Andrews, Mary (ca. 1871)
One of the earliest mediums for materialization. She was a
plain, uneducated woman of Moravia, near Auburn, New York.
Her seances were held in the house of a farmer named Keeler.
In the dark seances, questions were answered by spirit lights,
the piano was sounded, water was sprinkled into the faces of the
sitters, they were touched by phantom hands, and spirit voices
were heard. In the light seances, the second part of the exhibition,
the medium sat in a cabinet, and busts, arms, and hands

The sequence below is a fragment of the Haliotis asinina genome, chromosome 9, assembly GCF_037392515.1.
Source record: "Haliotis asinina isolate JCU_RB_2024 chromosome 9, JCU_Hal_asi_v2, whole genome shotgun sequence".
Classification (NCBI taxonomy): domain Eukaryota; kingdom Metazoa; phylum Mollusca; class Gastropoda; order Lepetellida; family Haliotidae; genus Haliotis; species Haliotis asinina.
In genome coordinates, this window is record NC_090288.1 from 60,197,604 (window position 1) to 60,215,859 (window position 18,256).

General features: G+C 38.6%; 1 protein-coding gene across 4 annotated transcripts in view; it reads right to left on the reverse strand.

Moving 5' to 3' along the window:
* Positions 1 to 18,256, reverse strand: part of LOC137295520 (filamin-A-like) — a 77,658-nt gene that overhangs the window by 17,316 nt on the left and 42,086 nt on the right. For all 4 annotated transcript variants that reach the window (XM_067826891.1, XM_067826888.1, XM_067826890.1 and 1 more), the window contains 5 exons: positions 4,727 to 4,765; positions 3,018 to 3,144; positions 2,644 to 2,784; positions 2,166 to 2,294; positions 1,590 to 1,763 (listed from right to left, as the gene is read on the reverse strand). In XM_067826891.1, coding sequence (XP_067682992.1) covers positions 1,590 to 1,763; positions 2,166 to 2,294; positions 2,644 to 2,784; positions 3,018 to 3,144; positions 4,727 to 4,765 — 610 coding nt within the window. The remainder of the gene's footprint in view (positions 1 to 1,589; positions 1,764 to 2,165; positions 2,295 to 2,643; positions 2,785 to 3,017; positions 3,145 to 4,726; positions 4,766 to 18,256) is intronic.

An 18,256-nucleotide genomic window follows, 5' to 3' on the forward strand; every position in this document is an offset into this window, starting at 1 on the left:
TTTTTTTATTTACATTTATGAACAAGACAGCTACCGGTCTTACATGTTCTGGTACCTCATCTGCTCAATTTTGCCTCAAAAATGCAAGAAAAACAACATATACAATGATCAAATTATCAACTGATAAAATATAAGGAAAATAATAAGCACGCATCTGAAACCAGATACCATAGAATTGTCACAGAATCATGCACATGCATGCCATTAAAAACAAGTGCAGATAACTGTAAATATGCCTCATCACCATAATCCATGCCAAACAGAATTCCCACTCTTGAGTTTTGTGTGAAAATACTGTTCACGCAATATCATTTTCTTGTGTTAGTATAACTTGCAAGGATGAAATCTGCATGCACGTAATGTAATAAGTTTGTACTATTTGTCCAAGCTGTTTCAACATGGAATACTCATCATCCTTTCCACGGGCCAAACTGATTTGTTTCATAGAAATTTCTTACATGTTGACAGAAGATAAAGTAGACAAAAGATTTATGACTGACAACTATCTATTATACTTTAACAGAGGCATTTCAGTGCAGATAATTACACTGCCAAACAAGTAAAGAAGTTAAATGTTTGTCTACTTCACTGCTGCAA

materialized, the lips of phantom faces were seen in motion,
and, despite the dim light, many departed relatives were recognized.
T. R. Hazard, Epes Sargent, and Eugene Crowell provided
accounts of Andrews’s sittings, while John W. Truesdell offered
a very critical appraisal of her seances.
Sources
Crowell, Eugene. The Identity of Primitive Christianity and
Modern Spiritualism. N.p., 1874.
Hazard, T. R. Eleven Days in Moravia. N.p., n.d.
Sargent, Epes. Proof Palpable of Immortality. N.p., 1875.
Truesdell, John W. The Bottom Facts Concerning the Science of
Spiritualism. 1883. Reprint, New York, 1884.

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